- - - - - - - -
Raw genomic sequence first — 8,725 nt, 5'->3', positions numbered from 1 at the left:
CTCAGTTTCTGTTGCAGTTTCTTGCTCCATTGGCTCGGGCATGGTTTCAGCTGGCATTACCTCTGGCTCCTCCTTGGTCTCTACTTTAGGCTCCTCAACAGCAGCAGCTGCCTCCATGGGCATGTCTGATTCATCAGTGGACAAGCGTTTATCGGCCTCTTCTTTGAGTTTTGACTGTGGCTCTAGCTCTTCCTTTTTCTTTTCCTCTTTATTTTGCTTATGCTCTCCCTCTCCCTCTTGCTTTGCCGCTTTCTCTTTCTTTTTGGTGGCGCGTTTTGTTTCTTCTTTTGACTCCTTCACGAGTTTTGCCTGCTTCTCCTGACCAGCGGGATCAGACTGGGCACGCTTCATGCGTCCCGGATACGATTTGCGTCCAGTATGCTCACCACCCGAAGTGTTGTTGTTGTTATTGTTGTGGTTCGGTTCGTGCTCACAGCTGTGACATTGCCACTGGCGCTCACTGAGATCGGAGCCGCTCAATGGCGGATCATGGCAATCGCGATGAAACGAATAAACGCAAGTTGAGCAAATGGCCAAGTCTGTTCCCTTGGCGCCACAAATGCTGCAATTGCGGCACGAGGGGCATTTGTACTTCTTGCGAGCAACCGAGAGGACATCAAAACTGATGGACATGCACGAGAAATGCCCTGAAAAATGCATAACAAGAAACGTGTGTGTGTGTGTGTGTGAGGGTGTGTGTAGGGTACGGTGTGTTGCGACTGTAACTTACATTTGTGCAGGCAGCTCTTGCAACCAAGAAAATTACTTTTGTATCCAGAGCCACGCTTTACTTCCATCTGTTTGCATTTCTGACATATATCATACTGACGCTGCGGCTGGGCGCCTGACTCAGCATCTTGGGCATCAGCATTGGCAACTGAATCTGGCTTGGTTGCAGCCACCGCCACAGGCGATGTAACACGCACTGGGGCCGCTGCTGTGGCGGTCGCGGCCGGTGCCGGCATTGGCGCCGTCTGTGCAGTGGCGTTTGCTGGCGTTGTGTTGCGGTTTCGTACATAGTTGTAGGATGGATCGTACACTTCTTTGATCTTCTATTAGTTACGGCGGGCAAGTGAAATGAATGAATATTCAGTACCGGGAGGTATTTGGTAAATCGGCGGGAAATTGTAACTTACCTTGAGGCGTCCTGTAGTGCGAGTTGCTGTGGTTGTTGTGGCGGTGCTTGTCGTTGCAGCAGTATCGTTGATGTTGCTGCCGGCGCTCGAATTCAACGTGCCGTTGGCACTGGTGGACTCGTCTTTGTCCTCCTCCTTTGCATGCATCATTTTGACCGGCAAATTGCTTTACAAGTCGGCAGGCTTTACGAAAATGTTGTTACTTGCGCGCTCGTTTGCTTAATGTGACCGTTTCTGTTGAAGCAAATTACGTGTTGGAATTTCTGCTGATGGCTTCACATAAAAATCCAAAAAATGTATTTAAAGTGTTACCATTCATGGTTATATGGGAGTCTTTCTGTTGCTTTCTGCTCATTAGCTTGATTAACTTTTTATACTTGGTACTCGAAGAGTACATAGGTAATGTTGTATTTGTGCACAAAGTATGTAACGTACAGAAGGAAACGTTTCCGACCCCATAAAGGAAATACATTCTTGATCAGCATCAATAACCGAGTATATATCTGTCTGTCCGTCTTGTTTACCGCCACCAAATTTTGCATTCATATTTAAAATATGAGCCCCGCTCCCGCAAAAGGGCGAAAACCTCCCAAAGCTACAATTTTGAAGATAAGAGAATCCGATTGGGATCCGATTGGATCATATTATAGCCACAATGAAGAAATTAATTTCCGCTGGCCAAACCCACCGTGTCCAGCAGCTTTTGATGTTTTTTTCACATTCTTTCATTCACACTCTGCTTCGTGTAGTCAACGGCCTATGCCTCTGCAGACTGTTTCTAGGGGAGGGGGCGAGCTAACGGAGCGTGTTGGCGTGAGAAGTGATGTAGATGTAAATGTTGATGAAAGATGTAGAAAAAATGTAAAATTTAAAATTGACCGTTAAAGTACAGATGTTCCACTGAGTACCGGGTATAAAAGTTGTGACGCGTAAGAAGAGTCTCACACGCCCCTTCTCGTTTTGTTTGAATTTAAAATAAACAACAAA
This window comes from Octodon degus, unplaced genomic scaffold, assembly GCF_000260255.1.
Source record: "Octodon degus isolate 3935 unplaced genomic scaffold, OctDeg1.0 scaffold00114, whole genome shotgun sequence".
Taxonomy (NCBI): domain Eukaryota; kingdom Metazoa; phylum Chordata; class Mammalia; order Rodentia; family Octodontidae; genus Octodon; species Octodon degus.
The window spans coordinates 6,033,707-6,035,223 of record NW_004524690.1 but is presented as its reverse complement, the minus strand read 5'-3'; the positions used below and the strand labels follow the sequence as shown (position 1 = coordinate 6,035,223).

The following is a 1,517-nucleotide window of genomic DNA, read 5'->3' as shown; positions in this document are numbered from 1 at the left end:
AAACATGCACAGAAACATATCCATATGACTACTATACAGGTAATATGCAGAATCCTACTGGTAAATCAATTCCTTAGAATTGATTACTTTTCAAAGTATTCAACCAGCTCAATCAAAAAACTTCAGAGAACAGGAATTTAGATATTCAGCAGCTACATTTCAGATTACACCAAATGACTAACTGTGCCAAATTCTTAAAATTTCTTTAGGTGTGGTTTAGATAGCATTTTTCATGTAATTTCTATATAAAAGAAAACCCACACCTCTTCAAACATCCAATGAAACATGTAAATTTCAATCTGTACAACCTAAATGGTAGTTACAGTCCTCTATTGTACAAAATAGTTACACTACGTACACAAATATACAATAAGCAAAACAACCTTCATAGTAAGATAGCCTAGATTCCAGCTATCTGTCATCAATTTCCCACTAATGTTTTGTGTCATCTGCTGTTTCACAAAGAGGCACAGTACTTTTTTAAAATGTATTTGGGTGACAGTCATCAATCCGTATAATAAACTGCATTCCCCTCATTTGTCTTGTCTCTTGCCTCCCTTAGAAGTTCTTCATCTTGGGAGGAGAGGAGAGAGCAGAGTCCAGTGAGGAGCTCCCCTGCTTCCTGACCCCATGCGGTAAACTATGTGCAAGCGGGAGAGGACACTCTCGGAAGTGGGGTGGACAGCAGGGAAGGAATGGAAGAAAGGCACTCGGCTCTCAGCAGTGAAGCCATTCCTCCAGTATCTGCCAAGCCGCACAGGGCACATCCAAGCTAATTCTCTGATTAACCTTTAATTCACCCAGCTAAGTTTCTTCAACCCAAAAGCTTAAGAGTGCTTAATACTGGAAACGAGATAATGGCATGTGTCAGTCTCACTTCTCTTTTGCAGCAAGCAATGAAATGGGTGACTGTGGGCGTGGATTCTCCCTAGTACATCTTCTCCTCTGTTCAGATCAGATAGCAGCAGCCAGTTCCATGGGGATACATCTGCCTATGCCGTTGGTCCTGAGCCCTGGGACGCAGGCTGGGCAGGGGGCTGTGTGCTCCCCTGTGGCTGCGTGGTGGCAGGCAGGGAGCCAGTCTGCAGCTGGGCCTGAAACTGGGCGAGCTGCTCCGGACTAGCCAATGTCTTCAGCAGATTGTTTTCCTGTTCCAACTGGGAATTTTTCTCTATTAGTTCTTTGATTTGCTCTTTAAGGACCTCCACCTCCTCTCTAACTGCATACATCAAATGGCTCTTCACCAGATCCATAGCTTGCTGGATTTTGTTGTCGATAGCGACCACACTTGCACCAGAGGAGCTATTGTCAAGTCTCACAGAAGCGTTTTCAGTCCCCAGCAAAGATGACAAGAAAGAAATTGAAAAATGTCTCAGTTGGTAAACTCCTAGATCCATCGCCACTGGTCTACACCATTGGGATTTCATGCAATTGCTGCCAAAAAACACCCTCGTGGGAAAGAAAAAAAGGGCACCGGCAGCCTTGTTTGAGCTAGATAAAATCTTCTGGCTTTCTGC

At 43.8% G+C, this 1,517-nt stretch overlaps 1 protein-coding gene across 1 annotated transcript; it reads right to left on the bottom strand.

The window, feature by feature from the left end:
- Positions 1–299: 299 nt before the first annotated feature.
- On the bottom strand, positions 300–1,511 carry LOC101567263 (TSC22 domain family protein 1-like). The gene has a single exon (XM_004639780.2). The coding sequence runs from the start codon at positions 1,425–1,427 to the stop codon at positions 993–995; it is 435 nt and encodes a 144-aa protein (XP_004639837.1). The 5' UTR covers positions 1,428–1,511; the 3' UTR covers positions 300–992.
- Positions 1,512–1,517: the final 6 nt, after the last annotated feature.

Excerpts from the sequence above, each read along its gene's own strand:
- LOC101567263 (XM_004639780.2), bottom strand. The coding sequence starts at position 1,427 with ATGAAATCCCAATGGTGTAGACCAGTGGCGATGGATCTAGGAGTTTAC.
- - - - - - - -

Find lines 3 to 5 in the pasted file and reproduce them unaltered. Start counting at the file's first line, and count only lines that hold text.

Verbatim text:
This window comes from Octodon degus, unplaced genomic scaffold, assembly GCF_000260255.1.
Source record: "Octodon degus isolate 3935 unplaced genomic scaffold, OctDeg1.0 scaffold00114, whole genome shotgun sequence".
Taxonomy (NCBI): domain Eukaryota; kingdom Metazoa; phylum Chordata; class Mammalia; order Rodentia; family Octodontidae; genus Octodon; species Octodon degus.